|Publication number||US7484094 B1|
|Application number||US 10/846,100|
|Publication date||Jan 27, 2009|
|Filing date||May 14, 2004|
|Priority date||May 14, 2004|
|Publication number||10846100, 846100, US 7484094 B1, US 7484094B1, US-B1-7484094, US7484094 B1, US7484094B1|
|Inventors||John Millard, Mark Spiegel|
|Original Assignee||Symantec Corporation|
|Export Citation||BiBTeX, EndNote, RefMan|
|Patent Citations (103), Non-Patent Citations (33), Referenced by (7), Classifications (5), Legal Events (4)|
|External Links: USPTO, USPTO Assignment, Espacenet|
This patent application claims priority upon commonly owned U.S. patent application Ser. No. 10/846,109 filed May 14, 2004, entitled “Protecting a Computer Coupled to a Network from Malicious Code Infections”, which patent application is hereby incorporated by reference in its entirety into the present patent application.
This invention pertains to the field of opening computer files quickly and safely over a network.
As used herein, “malicious computer code” is any code that enters a computer without the knowledge and/or consent of an authorized user of the computer and/or a system administrator of an enterprise incorporating the computer. Thus, “malicious computer code” encompasses, but is not limited to, viruses, worms, Trojan horses, spam, adware, and unwanted popups.
With reference to
What is needed is a technique to reduce the time required to open files that are located remotely, to reduce network traffic, and to reduce the load on the remote computer 12 for handling the extra input and output generated when malicious code scans are done by the local computer 10. These goals are achieved by the present invention.
Computer implemented methods, apparati, and computer-readable media for quickly and safely opening computer files over a network. In a method embodiment of the present invention, a local computer (10) initiates a test open of a file (14) associated with a remote computer (12) that is coupled to the local computer (10) over the network (15). When the test open discloses that the remote computer (12) has an acceptable malicious code scanning means (13), the local computer (10) performs an actual open of the file (14).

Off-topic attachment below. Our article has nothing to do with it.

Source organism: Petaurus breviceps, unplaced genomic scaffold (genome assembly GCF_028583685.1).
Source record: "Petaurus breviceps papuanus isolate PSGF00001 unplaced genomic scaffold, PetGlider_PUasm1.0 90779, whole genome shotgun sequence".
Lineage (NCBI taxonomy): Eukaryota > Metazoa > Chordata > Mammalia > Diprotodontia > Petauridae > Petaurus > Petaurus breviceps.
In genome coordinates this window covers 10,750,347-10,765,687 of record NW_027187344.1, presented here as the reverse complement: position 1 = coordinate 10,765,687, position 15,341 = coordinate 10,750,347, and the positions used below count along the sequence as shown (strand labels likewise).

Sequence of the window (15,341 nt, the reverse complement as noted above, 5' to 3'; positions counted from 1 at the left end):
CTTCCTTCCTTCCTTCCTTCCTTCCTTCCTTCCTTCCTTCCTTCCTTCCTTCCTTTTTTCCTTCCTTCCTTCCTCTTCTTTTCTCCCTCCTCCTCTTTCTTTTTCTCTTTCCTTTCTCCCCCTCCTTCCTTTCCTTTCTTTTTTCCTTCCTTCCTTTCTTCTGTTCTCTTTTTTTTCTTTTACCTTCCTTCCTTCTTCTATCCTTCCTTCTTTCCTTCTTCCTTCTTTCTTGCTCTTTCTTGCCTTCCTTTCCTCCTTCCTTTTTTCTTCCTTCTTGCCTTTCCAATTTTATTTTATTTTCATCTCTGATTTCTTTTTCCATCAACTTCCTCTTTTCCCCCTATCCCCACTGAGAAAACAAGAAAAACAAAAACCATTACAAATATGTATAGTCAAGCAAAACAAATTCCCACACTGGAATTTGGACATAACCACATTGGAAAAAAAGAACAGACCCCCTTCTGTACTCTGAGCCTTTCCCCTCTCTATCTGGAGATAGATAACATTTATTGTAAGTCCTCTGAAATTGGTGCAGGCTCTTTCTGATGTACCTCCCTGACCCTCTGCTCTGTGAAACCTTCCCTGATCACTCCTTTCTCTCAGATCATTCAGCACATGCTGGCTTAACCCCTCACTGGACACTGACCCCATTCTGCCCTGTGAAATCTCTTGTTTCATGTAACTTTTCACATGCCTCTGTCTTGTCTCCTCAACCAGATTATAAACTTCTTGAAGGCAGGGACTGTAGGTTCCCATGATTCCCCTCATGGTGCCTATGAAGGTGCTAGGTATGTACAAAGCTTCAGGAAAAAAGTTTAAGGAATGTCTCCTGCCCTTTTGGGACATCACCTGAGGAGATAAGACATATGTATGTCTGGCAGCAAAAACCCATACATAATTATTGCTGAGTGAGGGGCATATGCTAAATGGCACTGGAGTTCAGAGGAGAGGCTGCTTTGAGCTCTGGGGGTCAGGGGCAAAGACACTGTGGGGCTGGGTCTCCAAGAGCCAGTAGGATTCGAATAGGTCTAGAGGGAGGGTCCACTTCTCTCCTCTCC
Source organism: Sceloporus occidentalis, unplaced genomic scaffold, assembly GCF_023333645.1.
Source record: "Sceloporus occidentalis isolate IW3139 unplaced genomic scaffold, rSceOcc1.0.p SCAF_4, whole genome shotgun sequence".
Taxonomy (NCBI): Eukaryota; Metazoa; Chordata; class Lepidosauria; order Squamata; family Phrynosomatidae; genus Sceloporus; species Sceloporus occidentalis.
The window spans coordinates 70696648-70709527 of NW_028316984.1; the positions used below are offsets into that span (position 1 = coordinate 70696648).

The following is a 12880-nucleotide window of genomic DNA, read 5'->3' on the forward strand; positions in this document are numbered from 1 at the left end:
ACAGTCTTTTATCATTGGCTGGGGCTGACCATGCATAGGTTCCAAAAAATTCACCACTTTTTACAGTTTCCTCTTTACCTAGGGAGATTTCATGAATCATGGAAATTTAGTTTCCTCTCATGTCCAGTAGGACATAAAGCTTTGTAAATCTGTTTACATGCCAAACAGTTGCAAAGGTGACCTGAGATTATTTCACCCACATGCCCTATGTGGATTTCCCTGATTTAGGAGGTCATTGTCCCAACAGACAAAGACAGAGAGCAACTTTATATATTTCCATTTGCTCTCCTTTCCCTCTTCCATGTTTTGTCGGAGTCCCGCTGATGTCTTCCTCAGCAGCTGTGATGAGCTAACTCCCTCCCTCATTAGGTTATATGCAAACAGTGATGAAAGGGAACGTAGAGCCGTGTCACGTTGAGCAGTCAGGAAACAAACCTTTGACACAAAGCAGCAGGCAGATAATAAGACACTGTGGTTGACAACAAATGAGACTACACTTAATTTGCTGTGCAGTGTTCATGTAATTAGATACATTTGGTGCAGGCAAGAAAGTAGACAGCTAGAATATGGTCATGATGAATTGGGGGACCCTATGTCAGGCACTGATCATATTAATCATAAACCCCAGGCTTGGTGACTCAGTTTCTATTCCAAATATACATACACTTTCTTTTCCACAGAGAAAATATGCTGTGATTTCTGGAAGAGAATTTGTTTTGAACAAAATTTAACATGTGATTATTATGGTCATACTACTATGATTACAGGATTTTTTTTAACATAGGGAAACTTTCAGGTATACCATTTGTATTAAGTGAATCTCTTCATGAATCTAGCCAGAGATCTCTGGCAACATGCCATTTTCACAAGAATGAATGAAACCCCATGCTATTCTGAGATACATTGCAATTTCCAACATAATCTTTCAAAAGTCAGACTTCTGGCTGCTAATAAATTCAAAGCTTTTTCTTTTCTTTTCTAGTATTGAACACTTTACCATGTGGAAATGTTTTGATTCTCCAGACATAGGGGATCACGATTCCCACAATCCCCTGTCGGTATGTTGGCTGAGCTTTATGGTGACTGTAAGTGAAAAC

These and other more detailed and specific objects and features of the present invention are more fully disclosed in the following specification, reference being had to the accompanying drawings, in which:
With reference to
Similarly, remote computer 12 may have associated therewith a malicious code scanning means 33. As with scanning module 11, scanning means 33 may be a real-time module capable of detecting malicious code in a computer file such as file 14. Results of scanning means 33 scanning file 14 may be placed into a scanned file cache 16, which can be any type of memory device associated with computer 12.
The broad method steps of the present invention may be performed by suitably modified scanning module 11. These modifications can be performed by one of ordinary skill in the software art. Alternatively, said method steps may be performed by one or more computational modules 38 associated with computer 10, or by a combination of said computational modules 38 working in conjunction with scanning module 11. Similarly, remote computer 12 can be fitted with special computational modules 39 suitable for use in the present invention, and/or scanning means 33 can be appropriately modified for use in the present invention. As a shorthand notation, whenever it is stated herein that local computer 10 performs a certain action, it is meant that the action is performed by module 11 and/or modules 38. Similarly, whenever it is stated herein that remote computer 12 performs a certain action, it is meant that said action is performed by scanning means 33 and/or modules 39. All of the modules and means mentioned in this paragraph can be implemented in software, firmware, hardware, or any combination thereof.
A method embodiment of the present invention will now be described in conjunction with
At step 22, local computer 10 determines, in response to feedback received from remote computer 12, whether remote computer 12 has an acceptable malicious code scanning means 33. “Acceptability” can be defined in a number of ways, and is pre-determined prior to operation of the present invention. For example, an “acceptable” malicious code scanning means 33 can be defined to be one which satisfies one or more of the following criteria: the scanning means 33 is present, active (switched on), capable of scanning file 14, contains malicious code definitions that are at least as current as those associated with malicious code scanning module 11, has an acceptable definition window, scans all appropriate file extensions, has a heuristic level set to at least a certain amount, has any other settings that the means 33 is capable of. An “acceptable definition window” can be a time window such as “malicious code definitions are not more than a week old”.